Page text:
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Nitrogen Uptake, Chlorophyll Content and Paddy Yield as Affected by Ordinary Urea and Slow-Release Fertilizer (Meister 10)



Inayat ullah Awan and Muhammad Safdar Baloch
 
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ABSTRACT

The response of rice plants to ordinary urea and slow-release fertilizer were studied in pot experiments at the green house of Tsukuba International Agricultural Training Center, Japan, during 1995. The amount of N in the plants grown under Meister 10 was equivalent to those of basal application of urea. The amount of N in the plants was higher in the post treated with highest dose of ordinary urea (1.5 g N/pot) both as a basal and top dressing application. The brown rice yield of Meister 10 and ordinary urea under the same dose was almost equivalent (11.96 and 11.35 g/plant). The basal application of urea (1.5 g N/pot) increased the brown rice yield (14.723 g/plant), compared with split application under the same dose (11.823/plant). The correlation analysis showed positive relationship between nitrogen content (%) and chlorophyll content r = 0.969 and r = 0.960) at panicle initiation and heading stage.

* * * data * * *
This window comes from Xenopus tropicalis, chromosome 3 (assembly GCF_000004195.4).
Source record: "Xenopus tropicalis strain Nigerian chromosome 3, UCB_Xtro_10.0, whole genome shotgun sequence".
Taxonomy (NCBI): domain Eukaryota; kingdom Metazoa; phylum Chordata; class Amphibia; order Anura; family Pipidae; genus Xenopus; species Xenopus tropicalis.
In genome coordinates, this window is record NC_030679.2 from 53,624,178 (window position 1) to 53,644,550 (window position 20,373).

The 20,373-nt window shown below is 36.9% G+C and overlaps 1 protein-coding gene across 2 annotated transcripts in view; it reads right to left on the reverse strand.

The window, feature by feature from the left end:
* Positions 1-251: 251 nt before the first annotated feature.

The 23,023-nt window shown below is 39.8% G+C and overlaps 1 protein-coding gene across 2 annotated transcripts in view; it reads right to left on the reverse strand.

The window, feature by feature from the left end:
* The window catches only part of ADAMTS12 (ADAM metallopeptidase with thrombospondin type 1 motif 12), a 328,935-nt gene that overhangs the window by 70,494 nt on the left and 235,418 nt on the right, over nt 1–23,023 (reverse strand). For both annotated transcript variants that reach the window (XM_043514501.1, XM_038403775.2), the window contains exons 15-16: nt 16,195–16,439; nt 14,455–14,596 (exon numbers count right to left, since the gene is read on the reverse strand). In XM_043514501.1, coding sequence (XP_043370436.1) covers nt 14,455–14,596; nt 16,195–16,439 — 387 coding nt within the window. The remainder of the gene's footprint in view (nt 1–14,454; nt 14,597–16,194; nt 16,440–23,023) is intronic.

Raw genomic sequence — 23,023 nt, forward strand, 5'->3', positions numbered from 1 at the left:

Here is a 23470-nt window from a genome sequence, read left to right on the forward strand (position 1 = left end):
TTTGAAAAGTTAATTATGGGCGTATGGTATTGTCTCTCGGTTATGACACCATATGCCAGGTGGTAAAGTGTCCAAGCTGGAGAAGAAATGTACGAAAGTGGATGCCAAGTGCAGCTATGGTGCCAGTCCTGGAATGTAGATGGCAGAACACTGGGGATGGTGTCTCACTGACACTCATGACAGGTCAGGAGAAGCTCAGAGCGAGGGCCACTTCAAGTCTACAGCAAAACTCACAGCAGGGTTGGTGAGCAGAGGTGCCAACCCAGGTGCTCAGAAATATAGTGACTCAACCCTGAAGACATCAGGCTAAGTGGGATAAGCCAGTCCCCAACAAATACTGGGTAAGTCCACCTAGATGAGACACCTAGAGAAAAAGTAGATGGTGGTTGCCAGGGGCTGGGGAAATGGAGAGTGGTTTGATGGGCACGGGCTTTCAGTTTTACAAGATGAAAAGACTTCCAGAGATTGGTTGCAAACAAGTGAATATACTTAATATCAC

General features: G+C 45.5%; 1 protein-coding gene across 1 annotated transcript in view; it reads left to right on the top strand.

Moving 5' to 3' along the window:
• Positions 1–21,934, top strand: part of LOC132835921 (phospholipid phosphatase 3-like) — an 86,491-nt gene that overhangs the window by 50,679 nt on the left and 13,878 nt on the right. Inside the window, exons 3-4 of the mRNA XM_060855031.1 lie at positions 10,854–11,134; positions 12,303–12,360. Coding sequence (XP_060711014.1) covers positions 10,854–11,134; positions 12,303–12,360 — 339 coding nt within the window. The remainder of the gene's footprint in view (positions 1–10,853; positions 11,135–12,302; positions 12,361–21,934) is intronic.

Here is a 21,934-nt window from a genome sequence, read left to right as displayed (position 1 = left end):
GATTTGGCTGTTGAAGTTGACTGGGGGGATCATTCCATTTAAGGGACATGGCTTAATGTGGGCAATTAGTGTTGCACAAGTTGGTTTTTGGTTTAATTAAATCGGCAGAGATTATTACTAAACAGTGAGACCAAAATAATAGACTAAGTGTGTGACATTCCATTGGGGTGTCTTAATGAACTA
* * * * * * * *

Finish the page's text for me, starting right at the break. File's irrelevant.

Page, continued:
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  How to cite this article:

Inayat ullah Awan and Muhammad Safdar Baloch, 1999. Nitrogen Uptake, Chlorophyll Content and Paddy Yield as Affected by Ordinary Urea and Slow-Release Fertilizer (Meister 10). Pakistan Journal of Biological Sciences, 2: 196-198.

DOI: 10.3923/pjbs.1999.196.198

URL: https://scialert.net/abstract/?doi=pjbs.1999.196.198

Introduction